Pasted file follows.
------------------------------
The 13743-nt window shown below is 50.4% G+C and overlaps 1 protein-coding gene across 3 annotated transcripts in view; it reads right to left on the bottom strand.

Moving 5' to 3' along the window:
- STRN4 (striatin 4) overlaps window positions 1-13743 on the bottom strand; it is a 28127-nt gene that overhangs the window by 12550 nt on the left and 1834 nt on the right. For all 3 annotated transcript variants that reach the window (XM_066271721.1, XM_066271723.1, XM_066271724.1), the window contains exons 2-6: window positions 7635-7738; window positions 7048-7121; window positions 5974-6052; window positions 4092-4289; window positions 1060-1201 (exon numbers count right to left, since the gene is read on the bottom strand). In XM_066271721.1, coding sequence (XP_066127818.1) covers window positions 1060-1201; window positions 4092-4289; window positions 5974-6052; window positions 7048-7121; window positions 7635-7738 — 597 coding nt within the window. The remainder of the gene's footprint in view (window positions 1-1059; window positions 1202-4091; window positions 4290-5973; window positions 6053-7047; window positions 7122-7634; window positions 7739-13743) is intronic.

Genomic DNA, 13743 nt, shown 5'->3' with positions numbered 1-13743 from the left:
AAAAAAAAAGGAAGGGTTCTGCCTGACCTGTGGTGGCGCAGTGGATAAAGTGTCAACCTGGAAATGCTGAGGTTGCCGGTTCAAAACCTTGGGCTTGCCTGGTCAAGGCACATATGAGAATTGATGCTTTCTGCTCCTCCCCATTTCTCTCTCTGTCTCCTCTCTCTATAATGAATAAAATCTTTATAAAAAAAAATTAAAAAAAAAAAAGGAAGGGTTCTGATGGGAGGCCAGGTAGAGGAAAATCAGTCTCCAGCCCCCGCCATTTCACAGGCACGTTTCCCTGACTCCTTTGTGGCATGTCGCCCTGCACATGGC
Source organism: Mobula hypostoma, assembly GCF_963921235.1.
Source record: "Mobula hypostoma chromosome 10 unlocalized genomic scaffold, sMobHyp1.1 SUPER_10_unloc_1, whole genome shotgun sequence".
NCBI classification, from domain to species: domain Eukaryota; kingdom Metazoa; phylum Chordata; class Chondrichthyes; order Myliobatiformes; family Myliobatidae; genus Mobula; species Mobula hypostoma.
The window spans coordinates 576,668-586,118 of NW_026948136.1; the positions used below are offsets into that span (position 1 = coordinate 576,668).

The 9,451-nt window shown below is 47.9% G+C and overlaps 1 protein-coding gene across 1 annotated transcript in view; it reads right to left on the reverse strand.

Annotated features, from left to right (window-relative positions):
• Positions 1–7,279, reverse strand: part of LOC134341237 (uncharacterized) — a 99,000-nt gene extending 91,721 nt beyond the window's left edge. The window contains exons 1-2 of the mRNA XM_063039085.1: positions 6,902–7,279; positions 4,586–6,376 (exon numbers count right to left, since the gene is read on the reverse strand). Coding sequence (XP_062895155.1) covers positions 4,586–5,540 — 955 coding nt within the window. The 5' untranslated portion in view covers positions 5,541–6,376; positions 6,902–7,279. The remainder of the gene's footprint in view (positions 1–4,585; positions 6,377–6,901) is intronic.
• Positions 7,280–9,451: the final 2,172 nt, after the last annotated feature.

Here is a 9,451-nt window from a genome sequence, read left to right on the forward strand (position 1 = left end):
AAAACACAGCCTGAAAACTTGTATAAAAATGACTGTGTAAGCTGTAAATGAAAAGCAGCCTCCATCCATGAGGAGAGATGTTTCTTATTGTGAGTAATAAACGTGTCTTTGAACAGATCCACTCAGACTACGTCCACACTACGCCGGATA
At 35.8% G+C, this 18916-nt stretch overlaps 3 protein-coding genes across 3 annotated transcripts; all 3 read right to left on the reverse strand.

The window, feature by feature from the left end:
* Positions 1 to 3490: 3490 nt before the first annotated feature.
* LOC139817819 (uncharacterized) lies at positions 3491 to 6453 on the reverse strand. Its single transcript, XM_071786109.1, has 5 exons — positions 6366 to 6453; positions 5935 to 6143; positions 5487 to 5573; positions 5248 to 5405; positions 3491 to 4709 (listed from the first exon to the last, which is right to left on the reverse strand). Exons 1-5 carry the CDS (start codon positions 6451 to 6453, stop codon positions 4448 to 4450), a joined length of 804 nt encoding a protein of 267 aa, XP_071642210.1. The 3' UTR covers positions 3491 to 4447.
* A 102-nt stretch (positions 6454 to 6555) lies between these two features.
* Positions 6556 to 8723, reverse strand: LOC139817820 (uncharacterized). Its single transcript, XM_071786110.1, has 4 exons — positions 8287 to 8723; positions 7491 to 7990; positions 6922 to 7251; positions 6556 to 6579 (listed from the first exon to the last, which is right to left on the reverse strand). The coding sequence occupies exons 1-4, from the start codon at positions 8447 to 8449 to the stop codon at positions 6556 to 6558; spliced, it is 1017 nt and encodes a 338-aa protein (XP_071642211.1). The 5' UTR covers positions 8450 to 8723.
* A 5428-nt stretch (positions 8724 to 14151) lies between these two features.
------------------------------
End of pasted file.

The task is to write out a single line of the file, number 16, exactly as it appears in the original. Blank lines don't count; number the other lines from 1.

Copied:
At 35.8% G+C, this 18916-nt stretch overlaps 3 protein-coding genes across 3 annotated transcripts; all 3 read right to left on the reverse strand.